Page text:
Toni Morrison’s Beloved

What does Beloved represent to her mother, Sethe? Why is Beloved finally “exorcised”?

In Toni Morrison‘s Beloved, Sethe is haunted by Beloved because she is her past and she cannot let her go.  One on hand, Sethe wants Beloved’s forgiveness but on the other she does not want it so much that she does not justify what she had done. “It was as though Sethe didn’t really want forgiveness given; she wanted it refused. And Beloved helped her out” (297). As a result, Sethe and Beloved are so involved that they become one. As someone had said, the relationship is codependent. For example, Beloved grows with Sethe’s guilt and eventually overpowers her (her pregnancy makes Beloved larger, so large that she diminishes Sethe’s own body). In other words, their codependency comes from the desire to protect themselves from the outside but the relationship, like all codependent relationships, is toxic because the problem is internal. Their codependency makes them oblivious to the real problem, the real problem that exists in between them.

Why does the novel Beloved have a much more powerful legacy than if, say, Toni Morrison had simply written (no matter how well) a polemical essay against slavery, racism, and injustice?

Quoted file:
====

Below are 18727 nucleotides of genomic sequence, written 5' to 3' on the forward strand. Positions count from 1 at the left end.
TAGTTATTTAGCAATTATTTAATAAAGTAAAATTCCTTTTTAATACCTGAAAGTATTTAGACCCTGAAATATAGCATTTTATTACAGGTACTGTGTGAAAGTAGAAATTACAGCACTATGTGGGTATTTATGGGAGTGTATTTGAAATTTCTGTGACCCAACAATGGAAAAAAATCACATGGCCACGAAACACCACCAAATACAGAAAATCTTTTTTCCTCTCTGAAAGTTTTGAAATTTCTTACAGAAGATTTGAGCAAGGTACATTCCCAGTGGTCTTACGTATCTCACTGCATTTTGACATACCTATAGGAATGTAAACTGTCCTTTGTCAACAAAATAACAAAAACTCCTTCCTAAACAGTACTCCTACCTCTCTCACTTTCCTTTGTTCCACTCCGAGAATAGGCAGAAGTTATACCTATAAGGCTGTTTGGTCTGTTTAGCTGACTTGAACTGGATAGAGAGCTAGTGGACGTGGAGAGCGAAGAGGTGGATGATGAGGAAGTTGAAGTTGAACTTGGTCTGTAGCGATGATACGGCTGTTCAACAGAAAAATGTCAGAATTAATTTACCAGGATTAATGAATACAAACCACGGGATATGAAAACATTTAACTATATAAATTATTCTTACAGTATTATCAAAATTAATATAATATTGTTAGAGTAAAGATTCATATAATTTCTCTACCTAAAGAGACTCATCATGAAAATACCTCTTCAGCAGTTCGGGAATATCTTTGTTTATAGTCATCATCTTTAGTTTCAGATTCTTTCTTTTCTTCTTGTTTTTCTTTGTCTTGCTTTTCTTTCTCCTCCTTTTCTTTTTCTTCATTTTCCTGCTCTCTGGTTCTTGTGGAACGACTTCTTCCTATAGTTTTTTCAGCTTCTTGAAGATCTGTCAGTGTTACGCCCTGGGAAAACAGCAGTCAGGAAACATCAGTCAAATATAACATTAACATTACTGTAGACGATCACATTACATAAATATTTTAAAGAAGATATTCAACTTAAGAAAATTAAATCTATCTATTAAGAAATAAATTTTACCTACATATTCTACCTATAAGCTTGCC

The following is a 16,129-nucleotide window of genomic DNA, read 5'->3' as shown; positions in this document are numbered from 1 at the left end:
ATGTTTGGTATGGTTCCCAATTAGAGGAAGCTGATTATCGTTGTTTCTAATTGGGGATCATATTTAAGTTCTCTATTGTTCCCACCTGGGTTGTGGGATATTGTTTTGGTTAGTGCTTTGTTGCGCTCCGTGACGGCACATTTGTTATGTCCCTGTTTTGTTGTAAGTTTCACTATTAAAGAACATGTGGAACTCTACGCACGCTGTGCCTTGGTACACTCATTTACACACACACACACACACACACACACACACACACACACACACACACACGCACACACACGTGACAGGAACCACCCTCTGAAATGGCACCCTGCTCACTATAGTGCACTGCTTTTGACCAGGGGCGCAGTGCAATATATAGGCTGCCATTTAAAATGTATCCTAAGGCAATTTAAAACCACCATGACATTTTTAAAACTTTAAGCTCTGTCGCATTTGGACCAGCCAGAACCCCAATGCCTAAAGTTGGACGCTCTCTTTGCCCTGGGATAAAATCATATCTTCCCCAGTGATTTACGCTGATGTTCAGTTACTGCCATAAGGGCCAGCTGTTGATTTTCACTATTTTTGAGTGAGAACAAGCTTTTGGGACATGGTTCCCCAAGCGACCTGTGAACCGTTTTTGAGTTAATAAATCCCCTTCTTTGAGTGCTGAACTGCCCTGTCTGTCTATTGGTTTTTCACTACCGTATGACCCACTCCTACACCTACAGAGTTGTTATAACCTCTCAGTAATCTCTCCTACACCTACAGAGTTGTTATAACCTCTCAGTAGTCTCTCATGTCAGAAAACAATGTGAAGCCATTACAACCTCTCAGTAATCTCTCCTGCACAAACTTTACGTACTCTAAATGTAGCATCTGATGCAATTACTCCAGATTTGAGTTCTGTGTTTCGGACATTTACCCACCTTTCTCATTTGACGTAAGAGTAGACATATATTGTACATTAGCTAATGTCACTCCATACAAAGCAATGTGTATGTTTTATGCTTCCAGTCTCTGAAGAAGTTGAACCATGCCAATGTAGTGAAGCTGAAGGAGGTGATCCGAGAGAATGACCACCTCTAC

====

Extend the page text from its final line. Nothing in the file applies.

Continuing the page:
Real people in a realistic setting, even if it is fantastical, are often more powerful than essays. Everyone agrees (I think/hope) that the broad notions of slavery and racism and injustice are wrong but the key to maintaining this position within a culture lies in particular sets circumstances. For instance, many people today continue to do and say racist things mainly because they don’t think that they are being racist (or homophobic or misogynistic, etc.). Unlike fiction, essays don’t allow authors to put readers into someone else’s shoes. As a result, people have a hard time seeing how abstract notions found in philosophical essays relate or apply to their everyday lives. Here is where fiction comes in. Fiction is about experimenting with “what if”. Thus people who enjoy reading fiction get to transport themselves into another world, another place, another human being and experience firsthand otherwise they could lead. These are circumstances that are impossible to replicate/experience in one’s lifetime (and many are circumstances that no one would probably want to experience firsthand). Nevertheless, they allow the reader to put themselves into someone else’s shoes and empathize with this stranger as they empathize with themselves.

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